Sunday, April 17, 2016
Mania tells the story of Mel (Ellie Church) and Brooke (Tristan Risk), two lesbian lovers who live together in a quiet suburb. When Brooke lapses on her medication and commits a brutal murder, the two must flee their home and go on the run as their lives are changed forever.
Mania is the kind of movie that starts with a bang and then spends the rest of it's run time sneaking back up on you. It's about desire, want, love, demons, need, sex, and acceptance yet boasts a simplistic story that allows the two characters to slowly get into your head and haunt you in different ways. The brilliant trick of Mania is that those different ways end up being the same ghost, as Mel and Brooke slowly bleed into each other from opposite ends of the spectrum as the film progresses, yet couldn't be more different. Let me explain.
A lot of time is spent with the camera close up on the faces of the two leads. One reason for this may be the amount of time that Mel and Brook spend in a car in close quarters together, but several other moments outside of the car are also in close up and I found this a fascinating and effective choice. What these close ups reveal are the empty vessel like gaze with storms behind the eyes of Tristan Risk and the constant state of worry and concern on the face of Ellie Church. The faces of these characters are opposite sides of the same Mania coin.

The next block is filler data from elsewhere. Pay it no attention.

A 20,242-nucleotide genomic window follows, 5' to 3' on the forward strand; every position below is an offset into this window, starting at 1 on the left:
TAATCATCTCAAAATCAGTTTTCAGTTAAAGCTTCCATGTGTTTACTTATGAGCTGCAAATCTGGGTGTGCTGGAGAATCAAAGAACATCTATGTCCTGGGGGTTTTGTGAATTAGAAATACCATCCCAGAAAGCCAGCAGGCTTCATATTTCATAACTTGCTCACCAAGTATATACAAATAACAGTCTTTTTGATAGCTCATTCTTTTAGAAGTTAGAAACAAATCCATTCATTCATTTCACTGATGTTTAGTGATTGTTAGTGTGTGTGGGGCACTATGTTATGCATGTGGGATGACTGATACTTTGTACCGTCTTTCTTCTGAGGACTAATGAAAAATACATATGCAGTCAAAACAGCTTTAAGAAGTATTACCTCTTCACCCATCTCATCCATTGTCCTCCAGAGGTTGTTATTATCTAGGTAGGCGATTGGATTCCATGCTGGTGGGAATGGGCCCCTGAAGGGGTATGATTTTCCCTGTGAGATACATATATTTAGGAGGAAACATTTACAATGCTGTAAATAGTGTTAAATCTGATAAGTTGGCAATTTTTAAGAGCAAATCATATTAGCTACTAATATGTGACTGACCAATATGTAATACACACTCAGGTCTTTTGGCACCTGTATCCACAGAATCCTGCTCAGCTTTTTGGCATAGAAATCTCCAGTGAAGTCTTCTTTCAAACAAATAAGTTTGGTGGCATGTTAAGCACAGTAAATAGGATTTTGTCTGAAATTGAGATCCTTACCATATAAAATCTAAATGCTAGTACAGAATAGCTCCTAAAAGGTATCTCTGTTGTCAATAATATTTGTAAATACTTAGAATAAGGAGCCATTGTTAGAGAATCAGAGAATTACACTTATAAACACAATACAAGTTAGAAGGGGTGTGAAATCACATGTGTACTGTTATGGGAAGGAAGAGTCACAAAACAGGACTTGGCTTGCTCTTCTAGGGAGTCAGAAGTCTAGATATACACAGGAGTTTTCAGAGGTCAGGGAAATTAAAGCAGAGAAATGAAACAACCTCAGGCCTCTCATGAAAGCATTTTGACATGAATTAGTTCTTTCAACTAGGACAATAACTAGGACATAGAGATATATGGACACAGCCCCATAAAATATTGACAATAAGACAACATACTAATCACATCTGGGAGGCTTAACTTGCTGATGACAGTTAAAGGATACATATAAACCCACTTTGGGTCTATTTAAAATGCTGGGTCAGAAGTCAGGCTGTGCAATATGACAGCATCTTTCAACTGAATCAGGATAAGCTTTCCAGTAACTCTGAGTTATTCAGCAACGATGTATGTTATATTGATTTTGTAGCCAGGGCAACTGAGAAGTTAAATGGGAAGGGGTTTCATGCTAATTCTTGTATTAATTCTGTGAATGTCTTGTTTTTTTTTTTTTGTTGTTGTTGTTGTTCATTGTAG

Mania is a magnificent mash-up from a script that director Jessica Cameron infuses with style and know how of several genres. It's directed with ferocity that allows for explicit gore, sensual sex scenes, and beautiful, haunting, and surreal dream sequences that pop with over saturated reds and blues and yellows that recall Argento and 1970's Italian cinema. It's a little bit grind house, a little bit art house, and a little bit of an old fashioned slasher movie all swirling around a love story.
Mania offers a complex and layered analysis to be had. The film calls itself “a fucked up lesbian love story,” but about half way through Mania I was thinking it was more “a lesbian love story that gets fucked up”. By the end of the film I decided it was both. The mania works on two fronts here: Brooke and her uncontrollable killing spree, and Mel and her uncontrollable love for Brooke. The two characters couldn't be more opposite, really. The only logical connection they have to each other is love and it's easy to think that the title Mania refers only to Brooke and her lack of inhibitions but I feel the film demands more than that as it refers to both Mel and Brooke. Mel is seemingly in the same mental state as Brooke, her lack of inhibitions is what allows for the nightmarish scenario to continue.
This ability of the film to get inside my head long after I left the screening of it is what has me appreciating the hell out of it. Is it a masterpiece? No. There are some things I wish the script handled better: Mel and her extreme willingness to simply go along with whatever Mel said seemed too easy for me. The script also seemed to set up some scenarios a little too nicely. For example the set up that led Mel and Brooke to be dinner guests at a particular characters house seemed too contrived. But I have to say that I was very impressed with Mania as a whole and am just stuck on Cameron's obvious clear vision for the movie and the complex depiction of love the characters and story present.
As of this writing, Mania can only be caught at film festivals. If it comes anywhere near you I highly suggest checking this film out, it's a fantastic thinking piece of cinema that I can't wait to revisit!